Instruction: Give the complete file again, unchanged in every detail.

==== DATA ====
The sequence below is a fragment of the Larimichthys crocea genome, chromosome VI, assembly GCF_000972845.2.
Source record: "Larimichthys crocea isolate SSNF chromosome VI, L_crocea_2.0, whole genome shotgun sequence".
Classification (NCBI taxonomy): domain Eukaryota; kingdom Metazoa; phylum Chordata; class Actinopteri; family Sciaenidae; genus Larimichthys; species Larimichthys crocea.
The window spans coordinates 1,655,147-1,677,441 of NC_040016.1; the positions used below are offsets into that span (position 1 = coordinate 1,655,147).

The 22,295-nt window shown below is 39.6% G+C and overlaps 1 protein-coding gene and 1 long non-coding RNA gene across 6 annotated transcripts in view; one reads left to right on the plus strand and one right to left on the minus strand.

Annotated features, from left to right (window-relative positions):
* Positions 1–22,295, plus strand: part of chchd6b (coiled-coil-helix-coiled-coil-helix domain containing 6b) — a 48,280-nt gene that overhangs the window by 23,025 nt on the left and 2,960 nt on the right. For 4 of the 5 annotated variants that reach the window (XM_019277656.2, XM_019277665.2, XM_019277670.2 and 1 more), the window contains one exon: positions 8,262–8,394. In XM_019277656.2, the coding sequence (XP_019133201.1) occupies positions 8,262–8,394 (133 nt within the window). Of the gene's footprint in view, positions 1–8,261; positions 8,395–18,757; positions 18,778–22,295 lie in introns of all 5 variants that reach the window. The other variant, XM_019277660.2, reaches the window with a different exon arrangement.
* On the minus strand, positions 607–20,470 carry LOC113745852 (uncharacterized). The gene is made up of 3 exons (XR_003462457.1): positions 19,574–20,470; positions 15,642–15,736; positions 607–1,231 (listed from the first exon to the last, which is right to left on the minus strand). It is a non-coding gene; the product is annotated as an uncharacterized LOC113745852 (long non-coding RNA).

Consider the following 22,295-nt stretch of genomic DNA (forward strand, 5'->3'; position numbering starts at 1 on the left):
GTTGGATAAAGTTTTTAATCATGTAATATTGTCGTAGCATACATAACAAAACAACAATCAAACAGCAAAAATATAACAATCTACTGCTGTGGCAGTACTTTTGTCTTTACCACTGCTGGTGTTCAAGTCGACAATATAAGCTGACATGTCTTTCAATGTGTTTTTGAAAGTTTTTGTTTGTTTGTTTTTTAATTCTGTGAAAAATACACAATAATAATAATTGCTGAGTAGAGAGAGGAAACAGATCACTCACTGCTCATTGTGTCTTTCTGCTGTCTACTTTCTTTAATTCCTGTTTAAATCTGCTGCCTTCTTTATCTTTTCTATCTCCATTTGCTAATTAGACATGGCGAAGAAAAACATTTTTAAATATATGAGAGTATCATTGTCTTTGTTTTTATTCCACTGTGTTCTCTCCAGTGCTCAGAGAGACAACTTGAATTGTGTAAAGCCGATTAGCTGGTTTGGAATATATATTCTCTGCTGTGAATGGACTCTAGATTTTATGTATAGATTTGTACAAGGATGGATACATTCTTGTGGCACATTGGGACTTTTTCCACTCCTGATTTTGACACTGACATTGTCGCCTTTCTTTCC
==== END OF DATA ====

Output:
The sequence below is a fragment of the Larimichthys crocea genome, chromosome VI, assembly GCF_000972845.2.
Source record: "Larimichthys crocea isolate SSNF chromosome VI, L_crocea_2.0, whole genome shotgun sequence".
Classification (NCBI taxonomy): domain Eukaryota; kingdom Metazoa; phylum Chordata; class Actinopteri; family Sciaenidae; genus Larimichthys; species Larimichthys crocea.
The window spans coordinates 1,655,147-1,677,441 of NC_040016.1; the positions used below are offsets into that span (position 1 = coordinate 1,655,147).

The 22,295-nt window shown below is 39.6% G+C and overlaps 1 protein-coding gene and 1 long non-coding RNA gene across 6 annotated transcripts in view; one reads left to right on the plus strand and one right to left on the minus strand.

Annotated features, from left to right (window-relative positions):
* Positions 1–22,295, plus strand: part of chchd6b (coiled-coil-helix-coiled-coil-helix domain containing 6b) — a 48,280-nt gene that overhangs the window by 23,025 nt on the left and 2,960 nt on the right. For 4 of the 5 annotated variants that reach the window (XM_019277656.2, XM_019277665.2, XM_019277670.2 and 1 more), the window contains one exon: positions 8,262–8,394. In XM_019277656.2, the coding sequence (XP_019133201.1) occupies positions 8,262–8,394 (133 nt within the window). Of the gene's footprint in view, positions 1–8,261; positions 8,395–18,757; positions 18,778–22,295 lie in introns of all 5 variants that reach the window. The other variant, XM_019277660.2, reaches the window with a different exon arrangement.
* On the minus strand, positions 607–20,470 carry LOC113745852 (uncharacterized). The gene is made up of 3 exons (XR_003462457.1): positions 19,574–20,470; positions 15,642–15,736; positions 607–1,231 (listed from the first exon to the last, which is right to left on the minus strand). It is a non-coding gene; the product is annotated as an uncharacterized LOC113745852 (long non-coding RNA).

Consider the following 22,295-nt stretch of genomic DNA (forward strand, 5'->3'; position numbering starts at 1 on the left):
GTTGGATAAAGTTTTTAATCATGTAATATTGTCGTAGCATACATAACAAAACAACAATCAAACAGCAAAAATATAACAATCTACTGCTGTGGCAGTACTTTTGTCTTTACCACTGCTGGTGTTCAAGTCGACAATATAAGCTGACATGTCTTTCAATGTGTTTTTGAAAGTTTTTGTTTGTTTGTTTTTTAATTCTGTGAAAAATACACAATAATAATAATTGCTGAGTAGAGAGAGGAAACAGATCACTCACTGCTCATTGTGTCTTTCTGCTGTCTACTTTCTTTAATTCCTGTTTAAATCTGCTGCCTTCTTTATCTTTTCTATCTCCATTTGCTAATTAGACATGGCGAAGAAAAACATTTTTAAATATATGAGAGTATCATTGTCTTTGTTTTTATTCCACTGTGTTCTCTCCAGTGCTCAGAGAGACAACTTGAATTGTGTAAAGCCGATTAGCTGGTTTGGAATATATATTCTCTGCTGTGAATGGACTCTAGATTTTATGTATAGATTTGTACAAGGATGGATACATTCTTGTGGCACATTGGGACTTTTTCCACTCCTGATTTTGACACTGACATTGTCGCCTTTCTTTCC